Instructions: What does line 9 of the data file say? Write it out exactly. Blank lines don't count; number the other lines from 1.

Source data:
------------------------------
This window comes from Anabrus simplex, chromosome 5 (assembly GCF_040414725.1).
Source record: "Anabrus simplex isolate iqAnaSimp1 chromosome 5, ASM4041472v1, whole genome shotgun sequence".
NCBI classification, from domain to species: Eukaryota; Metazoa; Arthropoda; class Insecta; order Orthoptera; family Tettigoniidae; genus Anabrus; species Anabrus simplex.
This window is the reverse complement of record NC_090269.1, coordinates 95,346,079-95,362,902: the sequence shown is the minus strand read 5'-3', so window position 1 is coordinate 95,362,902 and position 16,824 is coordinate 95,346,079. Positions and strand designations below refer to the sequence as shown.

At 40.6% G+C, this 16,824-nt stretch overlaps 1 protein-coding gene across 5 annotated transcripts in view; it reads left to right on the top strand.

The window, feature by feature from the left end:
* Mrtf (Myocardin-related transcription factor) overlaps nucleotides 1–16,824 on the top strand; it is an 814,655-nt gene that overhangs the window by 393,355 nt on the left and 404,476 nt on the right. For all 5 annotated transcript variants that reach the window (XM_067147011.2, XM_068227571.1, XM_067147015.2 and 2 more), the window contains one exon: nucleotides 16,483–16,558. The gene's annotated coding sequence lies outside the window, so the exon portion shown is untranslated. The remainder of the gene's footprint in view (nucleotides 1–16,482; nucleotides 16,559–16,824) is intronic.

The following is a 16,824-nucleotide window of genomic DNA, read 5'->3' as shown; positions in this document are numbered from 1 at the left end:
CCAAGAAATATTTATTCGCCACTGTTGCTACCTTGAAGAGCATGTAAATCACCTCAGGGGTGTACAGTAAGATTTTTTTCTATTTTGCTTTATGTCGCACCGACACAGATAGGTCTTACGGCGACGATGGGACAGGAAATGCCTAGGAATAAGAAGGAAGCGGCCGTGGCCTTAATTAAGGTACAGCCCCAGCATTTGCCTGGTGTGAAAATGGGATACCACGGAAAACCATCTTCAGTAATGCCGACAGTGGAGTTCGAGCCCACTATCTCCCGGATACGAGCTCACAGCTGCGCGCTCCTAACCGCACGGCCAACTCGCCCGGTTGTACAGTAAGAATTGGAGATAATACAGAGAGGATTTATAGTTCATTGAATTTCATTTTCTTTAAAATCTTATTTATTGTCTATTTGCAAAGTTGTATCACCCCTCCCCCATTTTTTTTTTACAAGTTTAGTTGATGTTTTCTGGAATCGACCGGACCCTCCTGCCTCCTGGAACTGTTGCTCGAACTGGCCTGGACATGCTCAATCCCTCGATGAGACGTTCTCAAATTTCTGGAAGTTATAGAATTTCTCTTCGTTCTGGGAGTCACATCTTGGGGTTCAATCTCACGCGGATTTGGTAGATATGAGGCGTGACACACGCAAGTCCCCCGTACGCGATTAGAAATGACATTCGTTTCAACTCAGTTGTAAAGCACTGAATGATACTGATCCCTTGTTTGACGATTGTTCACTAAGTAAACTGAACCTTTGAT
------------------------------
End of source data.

CCAAGAAATATTTATTCGCCACTGTTGCTACCTTGAAGAGCATGTAAATCACCTCAGGGGTGTACAGTAAGATTTTTTTCTATTTTGCTTTATGTCGCACCGACACAGATAGGTCTTACGGCGACGATGGGACAGGAAATGCCTAGGAATAAGAAGGAAGCGGCCGTGGCCTTAATTAAGGTACAGCCCCAGCATTTGCCTGGTGTGAAAATGGGATACCACGGAAAACCATCTTCAGTAATGCCGACAGTGGAGTTCGAGCCCACTATCTCCCGGATACGAGCTCACAGCTGCGCGCTCCTAACCGCACGGCCAACTCGCCCGGTTGTACAGTAAGAATTGGAGATAATACAGAGAGGATTTATAGTTCATTGAATTTCATTTTCTTTAAAATCTTATTTATTGTCTATTTGCAAAGTTGTATCACCCCTCCCCCATTTTTTTTTTACAAGTTTAGTTGATGTTTTCTGGAATCGACCGGACCCTCCTGCCTCCTGGAACTGTTGCTCGAACTGGCCTGGACATGCTCAATCCCTCGATGAGACGTTCTCAAATTTCTGGAAGTTATAGAATTTCTCTTCGTTCTGGGAGTCACATCTTGGGGTTCAATCTCACGCGGATTTGGTAGATATGAGGCGTGACACACGCAAGTCCCCCGTACGCGATTAGAAATGACATTCGTTTCAACTCAGTTGTAAAGCACTGAATGATACTGATCCCTTGTTTGACGATTGTTCACTAAGTAAACTGAACCTTTGAT